Reviews

Kitty Flanagan - Charming & Alarming

The Playhouse, Sydney Opera House. August 13 - 21

What a gem, an absolute hoot, a woman with big hair who’s witty - That’s Kitty.

Normally I find I’m not a fan of the stand-up fem comedienne. I generally find that I just don’t find them as funny as men. Why? I don’t know. It’s not a sexist thing it’s just about what makes me laugh and what doesn’t.

Kitty Flanagan, however, has changed all that - she’s turned the tables for me and shifted my thinking. I’ve now become a ‘raving fan’ - I’ve touted, posted and twittered about how good Kitty is.

Menopause: The Musical

By Jeanie Linders. HIT Productions. Comedy Theatre, Melbourne. August 17 – 29

“Most women know intuitively that every other woman is experiencing memory loss, night sweats, or hot flushes, but when they are in a theatre with hundreds of women – not just a few sympathetic friends - and all are laughing and shouting “that’s me!” then they know what they are experiencing is normal. They aren’t crazy. It becomes a sisterhood.” - Jeanie Linders, author of Menopause: The Musical.

From Chekhov With Love

Steam Productions. Newtown Theatre. August 13th - Sept 4th

Love, lust, anger, attraction, confusion and more. From Chekhov with Love’consists of three short plays by Anton Chekhov. Having three plays on offer in one production is refreshing and delightful for audiences, as there is no time to get bored as a new story is always unfolding. This is a show for anyone who enjoys the tension and mild frustration of compromising situations, pantomimic elements and a touch of farce.

Winter’s Discontent

Written and Performed by William Zappa. Darlinghurst Theatre (NSW). August 10 - 22

‘You are the sum of all you’ve been and done.’ What then for an actor who has played numerous parts from villains to heroes? Do they know who they’ve really been and what they’ve really done when they have been playing other people? As well as playing other people they’ve had to play themselves with all the trials and tribulations of being one of many in a flooded industry, wondering what will happen next, struggling for parts and countless rejections.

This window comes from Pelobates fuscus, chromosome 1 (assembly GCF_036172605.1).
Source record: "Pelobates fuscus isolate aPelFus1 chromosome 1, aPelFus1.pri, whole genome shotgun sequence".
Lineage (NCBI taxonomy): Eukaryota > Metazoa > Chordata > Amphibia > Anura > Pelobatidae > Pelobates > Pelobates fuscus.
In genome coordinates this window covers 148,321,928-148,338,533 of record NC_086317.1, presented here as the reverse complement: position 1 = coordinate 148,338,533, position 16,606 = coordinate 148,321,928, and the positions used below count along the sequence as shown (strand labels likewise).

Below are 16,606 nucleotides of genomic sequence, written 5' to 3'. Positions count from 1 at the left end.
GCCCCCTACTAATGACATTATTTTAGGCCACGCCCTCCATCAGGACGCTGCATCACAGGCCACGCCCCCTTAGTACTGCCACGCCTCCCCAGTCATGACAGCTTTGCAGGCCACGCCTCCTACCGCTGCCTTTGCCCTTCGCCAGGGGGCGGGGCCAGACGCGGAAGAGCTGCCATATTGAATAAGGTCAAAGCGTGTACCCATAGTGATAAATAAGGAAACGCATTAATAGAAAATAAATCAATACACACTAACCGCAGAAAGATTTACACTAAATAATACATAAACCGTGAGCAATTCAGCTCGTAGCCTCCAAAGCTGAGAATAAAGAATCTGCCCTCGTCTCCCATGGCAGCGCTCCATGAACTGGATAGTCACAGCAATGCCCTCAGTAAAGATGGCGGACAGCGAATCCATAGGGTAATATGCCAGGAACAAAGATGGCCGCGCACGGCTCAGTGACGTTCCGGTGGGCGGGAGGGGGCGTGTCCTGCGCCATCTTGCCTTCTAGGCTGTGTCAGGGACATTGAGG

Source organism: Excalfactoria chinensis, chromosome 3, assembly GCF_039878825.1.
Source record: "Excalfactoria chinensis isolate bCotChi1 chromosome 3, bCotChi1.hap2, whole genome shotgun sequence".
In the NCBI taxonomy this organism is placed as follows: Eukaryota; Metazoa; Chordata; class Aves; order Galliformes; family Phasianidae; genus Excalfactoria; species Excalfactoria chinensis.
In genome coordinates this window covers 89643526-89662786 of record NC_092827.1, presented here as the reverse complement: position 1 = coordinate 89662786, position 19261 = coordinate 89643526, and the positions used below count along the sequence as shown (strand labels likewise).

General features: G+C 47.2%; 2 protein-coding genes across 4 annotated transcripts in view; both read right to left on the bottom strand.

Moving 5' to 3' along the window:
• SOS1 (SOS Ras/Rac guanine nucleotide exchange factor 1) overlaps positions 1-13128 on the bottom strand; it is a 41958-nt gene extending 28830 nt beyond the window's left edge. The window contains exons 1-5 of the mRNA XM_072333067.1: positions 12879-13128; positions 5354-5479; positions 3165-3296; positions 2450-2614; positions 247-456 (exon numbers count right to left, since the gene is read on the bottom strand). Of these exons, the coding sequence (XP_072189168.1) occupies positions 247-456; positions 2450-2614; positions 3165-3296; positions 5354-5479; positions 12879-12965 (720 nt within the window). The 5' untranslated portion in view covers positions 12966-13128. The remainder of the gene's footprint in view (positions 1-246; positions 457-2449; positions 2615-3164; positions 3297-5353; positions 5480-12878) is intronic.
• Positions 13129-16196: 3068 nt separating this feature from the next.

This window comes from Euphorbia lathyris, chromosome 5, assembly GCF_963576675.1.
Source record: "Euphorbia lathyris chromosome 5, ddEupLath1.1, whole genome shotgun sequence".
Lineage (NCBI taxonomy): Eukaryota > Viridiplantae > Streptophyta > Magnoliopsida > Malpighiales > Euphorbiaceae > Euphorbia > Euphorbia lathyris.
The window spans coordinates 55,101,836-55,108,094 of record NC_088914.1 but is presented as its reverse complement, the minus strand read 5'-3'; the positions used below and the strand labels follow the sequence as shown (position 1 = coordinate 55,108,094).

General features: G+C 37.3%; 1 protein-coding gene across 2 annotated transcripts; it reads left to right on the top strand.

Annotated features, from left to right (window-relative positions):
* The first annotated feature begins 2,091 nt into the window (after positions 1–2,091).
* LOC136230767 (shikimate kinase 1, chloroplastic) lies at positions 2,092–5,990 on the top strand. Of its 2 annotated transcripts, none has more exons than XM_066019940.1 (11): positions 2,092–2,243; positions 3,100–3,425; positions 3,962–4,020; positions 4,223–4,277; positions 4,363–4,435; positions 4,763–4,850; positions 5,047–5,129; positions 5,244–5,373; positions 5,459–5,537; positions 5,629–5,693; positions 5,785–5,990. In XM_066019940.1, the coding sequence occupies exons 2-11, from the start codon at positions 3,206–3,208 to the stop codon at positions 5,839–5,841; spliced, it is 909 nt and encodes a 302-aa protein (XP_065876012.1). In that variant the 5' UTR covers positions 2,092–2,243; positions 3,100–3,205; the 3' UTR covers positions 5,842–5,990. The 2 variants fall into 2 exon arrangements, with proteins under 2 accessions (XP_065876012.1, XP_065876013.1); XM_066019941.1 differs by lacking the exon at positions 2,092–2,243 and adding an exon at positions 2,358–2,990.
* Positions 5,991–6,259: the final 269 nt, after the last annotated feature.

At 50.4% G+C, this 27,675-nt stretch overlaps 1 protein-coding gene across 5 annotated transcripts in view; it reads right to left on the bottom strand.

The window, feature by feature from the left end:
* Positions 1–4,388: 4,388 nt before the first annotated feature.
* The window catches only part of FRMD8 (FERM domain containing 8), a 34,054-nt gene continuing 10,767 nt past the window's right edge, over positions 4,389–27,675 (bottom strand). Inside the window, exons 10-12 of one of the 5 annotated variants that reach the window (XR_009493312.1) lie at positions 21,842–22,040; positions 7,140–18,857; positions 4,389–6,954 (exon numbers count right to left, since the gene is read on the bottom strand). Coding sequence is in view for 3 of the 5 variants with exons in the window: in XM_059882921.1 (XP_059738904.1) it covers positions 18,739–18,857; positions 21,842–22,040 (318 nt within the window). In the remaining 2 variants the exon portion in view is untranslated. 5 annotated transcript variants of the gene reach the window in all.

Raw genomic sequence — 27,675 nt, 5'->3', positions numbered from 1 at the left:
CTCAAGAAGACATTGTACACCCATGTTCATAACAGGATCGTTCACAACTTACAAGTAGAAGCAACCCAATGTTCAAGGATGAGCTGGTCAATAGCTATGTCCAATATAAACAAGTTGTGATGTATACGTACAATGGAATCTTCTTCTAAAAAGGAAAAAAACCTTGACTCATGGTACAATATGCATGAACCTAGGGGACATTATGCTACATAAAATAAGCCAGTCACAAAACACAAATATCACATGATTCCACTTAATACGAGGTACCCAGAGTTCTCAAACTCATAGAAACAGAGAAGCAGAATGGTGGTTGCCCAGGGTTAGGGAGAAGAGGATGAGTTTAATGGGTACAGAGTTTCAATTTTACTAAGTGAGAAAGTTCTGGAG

Fraudulent Behaviour and 2 Dimensional Life of Her

Arts House. The Meat Market. (Vic.) Thursday 12 – Sunday 15 August

Fraudulent Behaviour is a funny and lively, delightfully quirky piece of storytelling. Rosie Dennis, as raconteur, surprises as she charms. Firstly she works through a long list of dishonest claims made by people she knows that, strangely, we all seem to know or have met. Then she dances with invigorating swirling movements.Quaintly Rosie talks to an imaginary friend, and her other companion, a decoy duck, which, seemingly by way of response, bobs slightly in his bowl of water - all the while looking very smart and worldly.

Boy oh Boy oh Boy From Oz.

Music by Peter Allen. Book by Nick Enright

David Spicer reviews three productions staged by The Gosford Musical Society, The Metropolitan Players Newcastle and The Canberra Philharmonic Society.

If I see one more shaking maraca I might burst, but I still get a kick out of seeing The Boy From Oz, which this month is almost every weekend.

The Gosford Musical Society sure knows how to excite its community. Their 16 performance season sold out before opening night, and extra performancess sold out in hours.

Daisy Chain

By Eryn and Alan Skinner. Rouse House Theatre Company. Theatre Works, St Kilda (VIC). August 12 – 21

Daisy Chain tells the story of two children?/ teenagers? who find themselves in hell after picnicking in the forest. Unfortunately, the audience also found themselves in hell for the duration of the grueling two-and-a-quarter hour run time.

Writers Eryn and Alan Skinner were operating within an absurdist framework and they hit the nail on the head. Everything about Daisy Chain was so utterly absurd that it successfully distanced and alienated the entire audience.

The Bougainville Photoplay Project.

Devised and performed by Paul Dwyer. Directed by David Williams. Arts House, North Melbourne Town Hall. August 12 to 15, 2010. Belvoir Street Theatre. November 9 to 28

In the award-winning 1999 documentary Facing The Demons, the family and friends of murder victim Michael Marslew meet face-to-face in a ‘restorative justice conference’ between two of the offenders responsible for Michael’s death. Produced by the Dee Cameron Company, the documentary was broadcast to widespread critical and public acclaim – going on to win the Logie for ‘Best Documentary’ and the Award for Best Television at the United Nations’ annual Media Peace Awards.

Romeo and Juliet

By William Shakespeare. State Theatre Company of SA. Dunstan Playhouse. Until August 29

Nicki Bloom and Geordie Brookman have adapted Shakespeare’s Romeo and Juliet to be staged with only 6 actors, each taking on various roles which are non gender specific, and constantly changing between players. Unfortunately the restructuring doesn’t bring anything new to the piece, it only serves to cause potential confusion for audiences unfamiliar with the play and makes the characterisations disjointed. There can be no doubt that this production is innovative, but the switching of characters and script alterations does not work.

Cat on a Hot Tin Roof

By Tennessee Williams. Brisbane Arts Theatre. 31st July-4th Sept 2010.

In Tennessee Williams plays, reality and art coalesce. Like graphic artists, he employs motifs in his plays. Williams attacked issues frankly, with incisively realistic dialogue unencumbered by today’s political correctness agenda. They lived! Not surprisingly, this play was a shocker when it premiered on Broadway 65 years ago. It still gives pause for thought today. Director Alex Lanham recognised this production might maintain BAT’s reputation as they approach their 75th anniversary. It has! Another winner here.

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